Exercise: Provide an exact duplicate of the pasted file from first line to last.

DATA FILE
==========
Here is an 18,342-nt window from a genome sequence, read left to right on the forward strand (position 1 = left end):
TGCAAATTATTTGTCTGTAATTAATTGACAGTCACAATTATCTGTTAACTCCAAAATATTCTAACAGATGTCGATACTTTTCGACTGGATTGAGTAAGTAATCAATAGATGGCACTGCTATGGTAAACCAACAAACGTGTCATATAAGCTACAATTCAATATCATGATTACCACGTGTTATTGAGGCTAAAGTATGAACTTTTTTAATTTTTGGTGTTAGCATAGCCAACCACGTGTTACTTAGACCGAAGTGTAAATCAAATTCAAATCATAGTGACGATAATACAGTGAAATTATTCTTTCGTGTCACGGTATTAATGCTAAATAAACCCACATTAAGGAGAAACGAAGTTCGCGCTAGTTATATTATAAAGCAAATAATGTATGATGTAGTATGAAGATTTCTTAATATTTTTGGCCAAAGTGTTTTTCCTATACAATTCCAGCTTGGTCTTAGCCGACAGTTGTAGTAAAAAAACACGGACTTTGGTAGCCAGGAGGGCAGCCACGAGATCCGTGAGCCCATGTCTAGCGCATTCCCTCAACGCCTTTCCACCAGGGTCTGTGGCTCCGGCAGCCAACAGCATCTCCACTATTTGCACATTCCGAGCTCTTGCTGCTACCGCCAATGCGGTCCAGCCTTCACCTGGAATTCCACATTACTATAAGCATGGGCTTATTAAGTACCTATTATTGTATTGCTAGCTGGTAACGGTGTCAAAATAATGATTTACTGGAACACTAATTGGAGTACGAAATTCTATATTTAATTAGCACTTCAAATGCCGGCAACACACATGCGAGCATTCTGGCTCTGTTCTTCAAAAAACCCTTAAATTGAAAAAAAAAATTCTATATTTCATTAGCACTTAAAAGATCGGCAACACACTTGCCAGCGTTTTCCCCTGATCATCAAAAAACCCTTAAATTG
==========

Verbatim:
Here is an 18,342-nt window from a genome sequence, read left to right on the forward strand (position 1 = left end):
TGCAAATTATTTGTCTGTAATTAATTGACAGTCACAATTATCTGTTAACTCCAAAATATTCTAACAGATGTCGATACTTTTCGACTGGATTGAGTAAGTAATCAATAGATGGCACTGCTATGGTAAACCAACAAACGTGTCATATAAGCTACAATTCAATATCATGATTACCACGTGTTATTGAGGCTAAAGTATGAACTTTTTTAATTTTTGGTGTTAGCATAGCCAACCACGTGTTACTTAGACCGAAGTGTAAATCAAATTCAAATCATAGTGACGATAATACAGTGAAATTATTCTTTCGTGTCACGGTATTAATGCTAAATAAACCCACATTAAGGAGAAACGAAGTTCGCGCTAGTTATATTATAAAGCAAATAATGTATGATGTAGTATGAAGATTTCTTAATATTTTTGGCCAAAGTGTTTTTCCTATACAATTCCAGCTTGGTCTTAGCCGACAGTTGTAGTAAAAAAACACGGACTTTGGTAGCCAGGAGGGCAGCCACGAGATCCGTGAGCCCATGTCTAGCGCATTCCCTCAACGCCTTTCCACCAGGGTCTGTGGCTCCGGCAGCCAACAGCATCTCCACTATTTGCACATTCCGAGCTCTTGCTGCTACCGCCAATGCGGTCCAGCCTTCACCTGGAATTCCACATTACTATAAGCATGGGCTTATTAAGTACCTATTATTGTATTGCTAGCTGGTAACGGTGTCAAAATAATGATTTACTGGAACACTAATTGGAGTACGAAATTCTATATTTAATTAGCACTTCAAATGCCGGCAACACACATGCGAGCATTCTGGCTCTGTTCTTCAAAAAACCCTTAAATTGAAAAAAAAAATTCTATATTTCATTAGCACTTAAAAGATCGGCAACACACTTGCCAGCGTTTTCCCCTGATCATCAAAAAACCCTTAAATTG